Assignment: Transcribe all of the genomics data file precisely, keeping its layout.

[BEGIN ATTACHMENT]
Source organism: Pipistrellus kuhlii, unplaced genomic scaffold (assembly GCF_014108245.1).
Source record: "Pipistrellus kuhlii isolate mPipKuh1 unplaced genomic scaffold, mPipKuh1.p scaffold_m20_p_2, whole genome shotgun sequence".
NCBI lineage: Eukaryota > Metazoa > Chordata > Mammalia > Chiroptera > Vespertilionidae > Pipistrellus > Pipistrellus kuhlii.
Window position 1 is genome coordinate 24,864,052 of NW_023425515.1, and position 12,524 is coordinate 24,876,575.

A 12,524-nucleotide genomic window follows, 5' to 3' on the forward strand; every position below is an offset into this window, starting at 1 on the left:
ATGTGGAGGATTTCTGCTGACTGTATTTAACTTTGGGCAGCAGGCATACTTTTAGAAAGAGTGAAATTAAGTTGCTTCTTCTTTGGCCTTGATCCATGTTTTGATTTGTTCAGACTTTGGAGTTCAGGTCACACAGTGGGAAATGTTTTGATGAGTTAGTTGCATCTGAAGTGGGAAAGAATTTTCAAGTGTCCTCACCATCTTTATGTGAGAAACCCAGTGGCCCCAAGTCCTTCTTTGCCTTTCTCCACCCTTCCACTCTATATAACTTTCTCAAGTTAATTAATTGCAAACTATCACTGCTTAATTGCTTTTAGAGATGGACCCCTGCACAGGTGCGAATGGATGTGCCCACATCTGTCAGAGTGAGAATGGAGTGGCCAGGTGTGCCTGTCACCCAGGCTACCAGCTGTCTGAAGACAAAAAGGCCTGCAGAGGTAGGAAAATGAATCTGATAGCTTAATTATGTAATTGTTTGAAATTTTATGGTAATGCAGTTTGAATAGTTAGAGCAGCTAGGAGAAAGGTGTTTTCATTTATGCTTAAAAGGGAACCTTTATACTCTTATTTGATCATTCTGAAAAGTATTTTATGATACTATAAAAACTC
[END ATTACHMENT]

Source organism: Pipistrellus kuhlii, unplaced genomic scaffold (assembly GCF_014108245.1).
Source record: "Pipistrellus kuhlii isolate mPipKuh1 unplaced genomic scaffold, mPipKuh1.p scaffold_m20_p_2, whole genome shotgun sequence".
NCBI lineage: Eukaryota > Metazoa > Chordata > Mammalia > Chiroptera > Vespertilionidae > Pipistrellus > Pipistrellus kuhlii.
Window position 1 is genome coordinate 24,864,052 of NW_023425515.1, and position 12,524 is coordinate 24,876,575.

A 12,524-nucleotide genomic window follows, 5' to 3' on the forward strand; every position below is an offset into this window, starting at 1 on the left:
ATGTGGAGGATTTCTGCTGACTGTATTTAACTTTGGGCAGCAGGCATACTTTTAGAAAGAGTGAAATTAAGTTGCTTCTTCTTTGGCCTTGATCCATGTTTTGATTTGTTCAGACTTTGGAGTTCAGGTCACACAGTGGGAAATGTTTTGATGAGTTAGTTGCATCTGAAGTGGGAAAGAATTTTCAAGTGTCCTCACCATCTTTATGTGAGAAACCCAGTGGCCCCAAGTCCTTCTTTGCCTTTCTCCACCCTTCCACTCTATATAACTTTCTCAAGTTAATTAATTGCAAACTATCACTGCTTAATTGCTTTTAGAGATGGACCCCTGCACAGGTGCGAATGGATGTGCCCACATCTGTCAGAGTGAGAATGGAGTGGCCAGGTGTGCCTGTCACCCAGGCTACCAGCTGTCTGAAGACAAAAAGGCCTGCAGAGGTAGGAAAATGAATCTGATAGCTTAATTATGTAATTGTTTGAAATTTTATGGTAATGCAGTTTGAATAGTTAGAGCAGCTAGGAGAAAGGTGTTTTCATTTATGCTTAAAAGGGAACCTTTATACTCTTATTTGATCATTCTGAAAAGTATTTTATGATACTATAAAAACTC